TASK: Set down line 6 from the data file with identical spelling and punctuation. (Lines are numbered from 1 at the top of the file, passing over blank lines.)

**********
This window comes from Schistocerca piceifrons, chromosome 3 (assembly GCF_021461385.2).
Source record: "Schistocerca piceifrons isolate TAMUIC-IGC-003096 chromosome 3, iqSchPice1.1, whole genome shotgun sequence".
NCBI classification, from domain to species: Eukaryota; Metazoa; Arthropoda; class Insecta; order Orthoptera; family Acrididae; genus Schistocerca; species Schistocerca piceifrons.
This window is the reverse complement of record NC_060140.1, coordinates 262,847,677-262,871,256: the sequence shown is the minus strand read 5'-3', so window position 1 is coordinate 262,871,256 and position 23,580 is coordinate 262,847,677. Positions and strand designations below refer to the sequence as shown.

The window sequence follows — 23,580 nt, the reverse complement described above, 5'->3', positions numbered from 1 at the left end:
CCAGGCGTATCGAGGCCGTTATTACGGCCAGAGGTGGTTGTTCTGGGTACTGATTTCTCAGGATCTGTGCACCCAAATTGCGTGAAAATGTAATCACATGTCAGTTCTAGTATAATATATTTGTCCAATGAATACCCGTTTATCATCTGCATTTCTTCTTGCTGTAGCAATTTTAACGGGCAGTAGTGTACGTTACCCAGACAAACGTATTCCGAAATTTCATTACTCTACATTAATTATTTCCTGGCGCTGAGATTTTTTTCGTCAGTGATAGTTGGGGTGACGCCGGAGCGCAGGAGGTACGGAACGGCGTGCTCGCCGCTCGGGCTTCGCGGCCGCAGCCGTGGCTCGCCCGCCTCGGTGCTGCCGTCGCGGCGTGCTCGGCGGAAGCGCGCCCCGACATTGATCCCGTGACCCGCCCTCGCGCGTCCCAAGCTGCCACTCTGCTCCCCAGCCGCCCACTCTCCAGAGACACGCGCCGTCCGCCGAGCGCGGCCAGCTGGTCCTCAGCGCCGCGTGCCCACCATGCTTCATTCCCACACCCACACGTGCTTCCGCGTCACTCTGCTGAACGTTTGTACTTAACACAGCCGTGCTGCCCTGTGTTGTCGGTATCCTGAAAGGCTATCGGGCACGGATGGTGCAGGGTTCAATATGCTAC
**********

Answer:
CCAGGCGTATCGAGGCCGTTATTACGGCCAGAGGTGGTTGTTCTGGGTACTGATTTCTCAGGATCTGTGCACCCAAATTGCGTGAAAATGTAATCACATGTCAGTTCTAGTATAATATATTTGTCCAATGAATACCCGTTTATCATCTGCATTTCTTCTTGCTGTAGCAATTTTAACGGGCAGTAGTGTACGTTACCCAGACAAACGTATTCCGAAATTTCATTACTCTACATTAATTATTTCCTGGCGCTGAGATTTTTTTCGTCAGTGATAGTTGGGGTGACGCCGGAGCGCAGGAGGTACGGAACGGCGTGCTCGCCGCTCGGGCTTCGCGGCCGCAGCCGTGGCTCGCCCGCCTCGGTGCTGCCGTCGCGGCGTGCTCGGCGGAAGCGCGCCCCGACATTGATCCCGTGACCCGCCCTCGCGCGTCCCAAGCTGCCACTCTGCTCCCCAGCCGCCCACTCTCCAGAGACACGCGCCGTCCGCCGAGCGCGGCCAGCTGGTCCTCAGCGCCGCGTGCCCACCATGCTTCATTCCCACACCCACACGTGCTTCCGCGTCACTCTGCTGAACGTTTGTACTTAACACAGCCGTGCTGCCCTGTGTTGTCGGTATCCTGAAAGGCTATCGGGCACGGATGGTGCAGGGTTCAATATGCTAC